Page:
You wouldn't need to use cloverleaf junctions or anything silly like that. Use a modern interchange like a roundabout interchange and you have a single underpass under the expressway and a couple of ramps. Roundabout interchanges don't have to worry about collector lanes or traffic spilling back onto the freeway since there's no controlled intersection involved and traffic can flow as soon as there's room on the arterial road not arficially controlled. They use very little land and can be implemented fairly easily with existing arterial roads. Offramps can split into multiple lands with flares, dedicated lanes on the roundabout for a right turn cut through from the offramp or to the onramp.

If we did this I dare say our arterial roads might feel a bit more sane.
posted by Talez at 11:46 AM on April 5, 2011


Speaking as an alumnus of the Chicago public school system, I should confront you with the difference between credentialing and education. The suburban school systems in most of the country present a nice facade, but have quite a bit of rot within. If you care about education more than about credentialing, you can make a go of it for your kids in the city.

I agree with your general premise. But in my specific case, I don't think there's even a hint of a valid argument when comparing the schools in Downtown LA with those where I live.
posted by The World Famous at 11:46 AM on April 5, 2011


Use a modern interchange like a roundabout interchange and you have a single underpass under the expressway and a couple of ramps.

Roundabouts can be very efficient and I've seen them in use all over the world, but it seems Americans have problems figuring them out so they're relegated to smaller intersections in suburbia and not heavy trafficked areas.
posted by birdherder at 12:00 PM on April 5, 2011


That is the opposite of what has been true in my experience - that is to say, all the rotaries I've used have been in heavily trafficked areas (that is to say Boston) and the ones in suburbia blow people's friggin' minds. (My mother now refuses to drive through the neighboring town because the remade the main intersection as a semi-rotary. Which, in her defense, they butchered.)
posted by maryr at 12:03 PM on April 5, 2011


That said, I've also seen people stop and put their car in reverse in the middle of a busy rotary, so you are correct that Americans do it poorly.
posted by maryr at 12:04 PM on April 5, 2011


I walked along the river when I was visiting my brother in Seoul. While it's a neat bit of urban planning, there are some other sides to this that are worth consideration, especially for anyone advocating it elsewhere.

The first is that the mayor, now president, is on the nationalist and authoritarian side. The Cheonggyecheon was sold as restoring Seoul's past and returning to the glory that Seoul had once held. While it gets presented in the West as a progressive project, in terms of the Korean public, it was understood very differently, in almost a reactionary form. Korea is still really conservative in a lot of ways, and the Cheonggyecheon project played into that.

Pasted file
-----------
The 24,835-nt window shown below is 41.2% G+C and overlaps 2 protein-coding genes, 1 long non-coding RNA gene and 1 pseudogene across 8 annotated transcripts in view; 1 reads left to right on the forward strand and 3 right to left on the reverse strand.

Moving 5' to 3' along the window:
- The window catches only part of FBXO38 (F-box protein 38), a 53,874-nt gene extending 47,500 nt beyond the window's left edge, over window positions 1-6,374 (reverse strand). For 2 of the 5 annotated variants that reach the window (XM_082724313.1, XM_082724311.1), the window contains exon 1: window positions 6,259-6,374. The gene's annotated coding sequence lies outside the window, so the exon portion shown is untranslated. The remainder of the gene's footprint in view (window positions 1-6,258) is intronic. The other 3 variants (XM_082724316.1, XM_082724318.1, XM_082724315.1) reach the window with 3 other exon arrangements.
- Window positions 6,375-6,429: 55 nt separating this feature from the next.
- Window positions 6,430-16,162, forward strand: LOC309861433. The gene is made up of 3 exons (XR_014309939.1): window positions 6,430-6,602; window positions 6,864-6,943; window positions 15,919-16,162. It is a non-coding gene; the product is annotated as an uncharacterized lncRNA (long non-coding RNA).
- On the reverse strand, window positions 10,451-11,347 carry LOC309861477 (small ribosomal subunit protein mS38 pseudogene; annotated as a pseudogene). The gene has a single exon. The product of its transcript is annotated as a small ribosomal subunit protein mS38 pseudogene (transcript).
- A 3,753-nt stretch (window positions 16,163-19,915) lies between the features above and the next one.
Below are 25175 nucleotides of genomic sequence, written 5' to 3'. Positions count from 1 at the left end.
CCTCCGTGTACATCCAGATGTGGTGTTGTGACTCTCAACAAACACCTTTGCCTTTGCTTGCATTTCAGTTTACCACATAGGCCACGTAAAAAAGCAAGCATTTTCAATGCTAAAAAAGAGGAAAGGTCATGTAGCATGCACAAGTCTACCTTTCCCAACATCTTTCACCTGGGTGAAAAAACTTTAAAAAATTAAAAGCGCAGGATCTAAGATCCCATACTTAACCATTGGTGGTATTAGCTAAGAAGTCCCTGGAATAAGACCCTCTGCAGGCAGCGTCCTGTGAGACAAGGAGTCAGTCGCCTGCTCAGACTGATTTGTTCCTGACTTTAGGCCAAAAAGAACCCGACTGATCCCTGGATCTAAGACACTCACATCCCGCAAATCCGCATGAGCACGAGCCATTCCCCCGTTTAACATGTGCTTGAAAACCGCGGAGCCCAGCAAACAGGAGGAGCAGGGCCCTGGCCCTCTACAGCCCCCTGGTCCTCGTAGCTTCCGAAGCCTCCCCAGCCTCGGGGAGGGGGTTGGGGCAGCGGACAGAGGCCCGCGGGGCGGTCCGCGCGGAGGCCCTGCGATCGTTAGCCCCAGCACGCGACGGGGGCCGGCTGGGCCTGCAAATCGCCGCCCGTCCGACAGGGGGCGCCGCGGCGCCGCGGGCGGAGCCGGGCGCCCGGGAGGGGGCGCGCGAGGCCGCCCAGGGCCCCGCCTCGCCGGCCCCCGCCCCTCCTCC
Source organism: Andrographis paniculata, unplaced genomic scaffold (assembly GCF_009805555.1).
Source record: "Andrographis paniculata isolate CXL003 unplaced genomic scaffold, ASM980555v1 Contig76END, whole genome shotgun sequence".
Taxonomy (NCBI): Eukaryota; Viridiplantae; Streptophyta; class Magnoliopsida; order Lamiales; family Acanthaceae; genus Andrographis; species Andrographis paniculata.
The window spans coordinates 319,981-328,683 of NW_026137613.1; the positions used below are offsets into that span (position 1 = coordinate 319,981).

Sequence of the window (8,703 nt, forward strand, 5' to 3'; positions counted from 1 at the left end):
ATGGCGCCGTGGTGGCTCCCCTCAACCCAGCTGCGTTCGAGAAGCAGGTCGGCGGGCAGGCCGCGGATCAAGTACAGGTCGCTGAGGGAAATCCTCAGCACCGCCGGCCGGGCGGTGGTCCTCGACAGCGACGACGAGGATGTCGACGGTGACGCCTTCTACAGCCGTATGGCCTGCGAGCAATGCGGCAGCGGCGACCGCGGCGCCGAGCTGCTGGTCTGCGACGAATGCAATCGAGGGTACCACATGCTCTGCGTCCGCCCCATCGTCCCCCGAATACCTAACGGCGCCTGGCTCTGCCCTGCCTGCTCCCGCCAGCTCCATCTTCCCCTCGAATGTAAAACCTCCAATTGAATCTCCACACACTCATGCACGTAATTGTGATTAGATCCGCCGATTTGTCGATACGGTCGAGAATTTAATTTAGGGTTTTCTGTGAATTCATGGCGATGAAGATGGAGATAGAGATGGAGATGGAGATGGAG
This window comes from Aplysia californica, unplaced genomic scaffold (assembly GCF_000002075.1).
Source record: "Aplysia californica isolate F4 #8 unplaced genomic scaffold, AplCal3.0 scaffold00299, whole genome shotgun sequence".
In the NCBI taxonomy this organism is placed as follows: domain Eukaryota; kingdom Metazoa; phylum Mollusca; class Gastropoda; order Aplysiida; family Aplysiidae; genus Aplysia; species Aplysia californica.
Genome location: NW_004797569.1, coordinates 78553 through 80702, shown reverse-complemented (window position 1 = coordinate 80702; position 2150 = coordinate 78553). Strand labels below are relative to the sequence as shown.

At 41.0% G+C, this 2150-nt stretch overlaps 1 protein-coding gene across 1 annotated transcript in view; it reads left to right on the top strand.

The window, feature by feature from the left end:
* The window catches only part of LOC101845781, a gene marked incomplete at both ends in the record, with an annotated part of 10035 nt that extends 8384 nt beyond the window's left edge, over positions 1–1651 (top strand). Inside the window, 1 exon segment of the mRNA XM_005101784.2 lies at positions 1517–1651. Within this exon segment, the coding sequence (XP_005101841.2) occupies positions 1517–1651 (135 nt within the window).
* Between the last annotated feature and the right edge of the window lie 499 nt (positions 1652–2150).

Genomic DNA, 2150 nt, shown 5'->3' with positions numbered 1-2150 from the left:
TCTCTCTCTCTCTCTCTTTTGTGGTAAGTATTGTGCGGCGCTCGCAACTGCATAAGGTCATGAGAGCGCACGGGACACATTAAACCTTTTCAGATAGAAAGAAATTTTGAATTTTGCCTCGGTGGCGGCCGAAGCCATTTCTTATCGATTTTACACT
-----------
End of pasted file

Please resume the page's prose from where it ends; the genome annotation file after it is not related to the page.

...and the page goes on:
Secondly, and as a corollary, that authoritarian lean made it much easier for Lee to push through the project over objections of locals in a way that would have been harder for a more liberal politician. Lee is also the one who spearheaded getting pensioners to collect all the trash in Seoul — there are very few trash cans there, something I found endlessly odd. Instead, trash is collected by retirees in order to give them some way to be useful to society. They're paid a token amount for the trash they collect, so people leave it in tidy little piles. But Lee believes that trash cans are ugly and promote trashing Korea, so he's worked to eliminate them as much as possible.
posted by klangklangston at 12:04 PM on April 5, 2011 [5 favorites]


Reminds me of this (NSFW warning for some cartoon nudity).
posted by exogenous at 12:18 PM on April 5, 2011


Roundaboutitis -- I swear it's contagious.

My local municipality has, over the past few years, decided that roundabouts are the be-all, end-all solution to every traffic issue ever known to man. Of course the reality is they don't work the way traffic planners say they are going to work.

They often cause as many (if different) difficulties as they reportedly solve. It was reported that although local roundabouts have a higher crash rate than neighbouring intersections, the crashes occur at lower speeds.

They are land-intensive compared to the existing intersections they are replacing. I've seen farm land, residential land and commercial land appropriated so that roundabouts can be constructed. A couple of local businesses have even been forced to close as they were sitting on land the municipality said was need for the roundabout.

They cause all sorts of difficulties for drivers and pedestrians. One of the major issues in my city is school children trying to cross a very busy, multi-lane road without protection provided by an intersection with a crosswalk.